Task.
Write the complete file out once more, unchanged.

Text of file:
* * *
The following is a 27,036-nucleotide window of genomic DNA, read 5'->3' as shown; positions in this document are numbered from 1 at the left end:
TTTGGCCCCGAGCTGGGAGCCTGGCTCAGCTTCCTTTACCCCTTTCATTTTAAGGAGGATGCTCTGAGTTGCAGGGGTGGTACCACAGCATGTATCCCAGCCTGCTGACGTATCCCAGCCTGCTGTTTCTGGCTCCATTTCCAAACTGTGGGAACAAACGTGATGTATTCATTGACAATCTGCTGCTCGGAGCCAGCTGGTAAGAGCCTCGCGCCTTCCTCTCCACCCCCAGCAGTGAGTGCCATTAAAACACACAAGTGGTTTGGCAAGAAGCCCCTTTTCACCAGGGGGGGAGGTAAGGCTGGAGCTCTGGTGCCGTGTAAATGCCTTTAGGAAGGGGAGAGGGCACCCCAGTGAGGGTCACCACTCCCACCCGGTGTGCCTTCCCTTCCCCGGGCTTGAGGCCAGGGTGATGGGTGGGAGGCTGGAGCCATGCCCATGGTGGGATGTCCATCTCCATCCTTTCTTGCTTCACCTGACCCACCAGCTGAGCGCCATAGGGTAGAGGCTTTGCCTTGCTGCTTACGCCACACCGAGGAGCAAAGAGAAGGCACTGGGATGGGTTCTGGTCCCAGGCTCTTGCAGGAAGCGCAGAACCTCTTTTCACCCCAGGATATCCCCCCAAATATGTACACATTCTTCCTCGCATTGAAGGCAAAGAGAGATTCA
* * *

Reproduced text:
The following is a 27,036-nucleotide window of genomic DNA, read 5'->3' as shown; positions in this document are numbered from 1 at the left end:
TTTGGCCCCGAGCTGGGAGCCTGGCTCAGCTTCCTTTACCCCTTTCATTTTAAGGAGGATGCTCTGAGTTGCAGGGGTGGTACCACAGCATGTATCCCAGCCTGCTGACGTATCCCAGCCTGCTGTTTCTGGCTCCATTTCCAAACTGTGGGAACAAACGTGATGTATTCATTGACAATCTGCTGCTCGGAGCCAGCTGGTAAGAGCCTCGCGCCTTCCTCTCCACCCCCAGCAGTGAGTGCCATTAAAACACACAAGTGGTTTGGCAAGAAGCCCCTTTTCACCAGGGGGGGAGGTAAGGCTGGAGCTCTGGTGCCGTGTAAATGCCTTTAGGAAGGGGAGAGGGCACCCCAGTGAGGGTCACCACTCCCACCCGGTGTGCCTTCCCTTCCCCGGGCTTGAGGCCAGGGTGATGGGTGGGAGGCTGGAGCCATGCCCATGGTGGGATGTCCATCTCCATCCTTTCTTGCTTCACCTGACCCACCAGCTGAGCGCCATAGGGTAGAGGCTTTGCCTTGCTGCTTACGCCACACCGAGGAGCAAAGAGAAGGCACTGGGATGGGTTCTGGTCCCAGGCTCTTGCAGGAAGCGCAGAACCTCTTTTCACCCCAGGATATCCCCCCAAATATGTACACATTCTTCCTCGCATTGAAGGCAAAGAGAGATTCA